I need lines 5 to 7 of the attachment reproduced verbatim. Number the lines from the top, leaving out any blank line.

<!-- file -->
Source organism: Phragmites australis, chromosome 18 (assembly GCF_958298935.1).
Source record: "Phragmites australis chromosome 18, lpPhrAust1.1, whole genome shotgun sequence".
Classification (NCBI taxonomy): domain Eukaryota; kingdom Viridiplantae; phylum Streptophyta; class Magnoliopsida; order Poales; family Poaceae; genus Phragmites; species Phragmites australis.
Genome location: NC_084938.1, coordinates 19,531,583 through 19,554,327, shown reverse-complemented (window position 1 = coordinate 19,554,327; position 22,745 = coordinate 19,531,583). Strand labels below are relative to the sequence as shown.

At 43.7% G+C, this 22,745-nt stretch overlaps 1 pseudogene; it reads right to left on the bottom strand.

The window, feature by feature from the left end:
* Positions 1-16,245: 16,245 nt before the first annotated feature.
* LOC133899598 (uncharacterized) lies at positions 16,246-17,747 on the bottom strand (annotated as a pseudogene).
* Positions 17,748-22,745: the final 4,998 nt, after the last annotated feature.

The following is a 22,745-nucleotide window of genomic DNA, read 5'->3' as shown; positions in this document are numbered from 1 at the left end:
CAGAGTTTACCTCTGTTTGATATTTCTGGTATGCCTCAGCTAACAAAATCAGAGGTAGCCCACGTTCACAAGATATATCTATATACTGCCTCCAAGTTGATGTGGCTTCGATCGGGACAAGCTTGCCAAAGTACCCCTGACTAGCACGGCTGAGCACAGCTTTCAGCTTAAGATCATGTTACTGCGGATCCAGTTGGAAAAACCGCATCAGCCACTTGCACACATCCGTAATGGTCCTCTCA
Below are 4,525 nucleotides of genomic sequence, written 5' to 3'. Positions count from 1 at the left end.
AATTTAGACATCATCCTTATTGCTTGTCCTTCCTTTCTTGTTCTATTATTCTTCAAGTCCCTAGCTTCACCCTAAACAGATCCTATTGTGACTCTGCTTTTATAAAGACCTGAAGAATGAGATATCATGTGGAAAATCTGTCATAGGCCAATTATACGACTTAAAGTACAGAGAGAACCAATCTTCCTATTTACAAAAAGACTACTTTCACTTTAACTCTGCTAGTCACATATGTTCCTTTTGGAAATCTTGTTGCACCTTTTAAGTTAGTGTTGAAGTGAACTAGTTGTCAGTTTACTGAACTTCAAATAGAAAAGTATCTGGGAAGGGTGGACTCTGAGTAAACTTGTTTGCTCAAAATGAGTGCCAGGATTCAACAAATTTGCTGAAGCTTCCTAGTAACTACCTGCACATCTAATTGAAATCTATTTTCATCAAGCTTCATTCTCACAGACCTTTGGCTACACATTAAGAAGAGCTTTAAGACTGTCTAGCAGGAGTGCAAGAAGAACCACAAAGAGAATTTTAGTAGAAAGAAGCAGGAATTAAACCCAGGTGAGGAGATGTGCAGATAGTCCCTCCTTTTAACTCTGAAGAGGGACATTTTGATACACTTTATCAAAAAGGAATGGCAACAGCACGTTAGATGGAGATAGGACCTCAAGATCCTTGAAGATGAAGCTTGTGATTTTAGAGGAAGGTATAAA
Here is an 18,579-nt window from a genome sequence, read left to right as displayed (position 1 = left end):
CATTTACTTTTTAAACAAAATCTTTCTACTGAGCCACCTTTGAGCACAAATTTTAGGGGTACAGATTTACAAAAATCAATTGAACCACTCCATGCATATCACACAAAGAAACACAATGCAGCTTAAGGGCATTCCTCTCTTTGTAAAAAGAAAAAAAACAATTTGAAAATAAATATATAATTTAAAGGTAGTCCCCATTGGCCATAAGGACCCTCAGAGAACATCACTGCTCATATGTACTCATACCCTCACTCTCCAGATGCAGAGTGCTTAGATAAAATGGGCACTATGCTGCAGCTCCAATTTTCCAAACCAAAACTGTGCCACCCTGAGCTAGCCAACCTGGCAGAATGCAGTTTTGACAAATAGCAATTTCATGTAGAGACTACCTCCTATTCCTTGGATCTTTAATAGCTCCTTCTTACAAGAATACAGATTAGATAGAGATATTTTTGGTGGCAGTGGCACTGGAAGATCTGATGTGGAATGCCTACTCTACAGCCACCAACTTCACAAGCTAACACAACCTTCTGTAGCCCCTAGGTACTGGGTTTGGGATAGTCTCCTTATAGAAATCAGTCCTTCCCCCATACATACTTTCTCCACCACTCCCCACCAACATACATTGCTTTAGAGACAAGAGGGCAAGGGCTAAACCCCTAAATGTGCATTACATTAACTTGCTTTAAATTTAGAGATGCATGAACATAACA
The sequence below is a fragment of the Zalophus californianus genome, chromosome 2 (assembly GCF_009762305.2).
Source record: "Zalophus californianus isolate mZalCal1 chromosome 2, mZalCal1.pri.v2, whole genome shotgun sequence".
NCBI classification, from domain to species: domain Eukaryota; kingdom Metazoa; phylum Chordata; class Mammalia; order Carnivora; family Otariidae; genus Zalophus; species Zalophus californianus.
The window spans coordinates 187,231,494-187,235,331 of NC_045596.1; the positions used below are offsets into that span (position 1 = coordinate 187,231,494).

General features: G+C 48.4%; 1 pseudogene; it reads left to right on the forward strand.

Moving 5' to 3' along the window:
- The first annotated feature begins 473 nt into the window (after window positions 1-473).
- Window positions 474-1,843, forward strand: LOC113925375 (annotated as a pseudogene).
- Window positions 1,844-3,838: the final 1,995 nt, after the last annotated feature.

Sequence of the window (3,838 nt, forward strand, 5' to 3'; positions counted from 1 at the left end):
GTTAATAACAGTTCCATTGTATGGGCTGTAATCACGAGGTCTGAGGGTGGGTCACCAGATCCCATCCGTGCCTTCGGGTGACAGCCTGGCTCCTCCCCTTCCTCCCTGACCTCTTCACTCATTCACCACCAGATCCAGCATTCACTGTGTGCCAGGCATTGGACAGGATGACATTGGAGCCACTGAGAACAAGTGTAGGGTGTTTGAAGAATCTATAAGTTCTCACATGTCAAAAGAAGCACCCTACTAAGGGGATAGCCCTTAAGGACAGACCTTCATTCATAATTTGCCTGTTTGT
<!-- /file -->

At 43.7% G+C, this 22,745-nt stretch overlaps 1 pseudogene; it reads right to left on the bottom strand.

The window, feature by feature from the left end:
* Positions 1-16,245: 16,245 nt before the first annotated feature.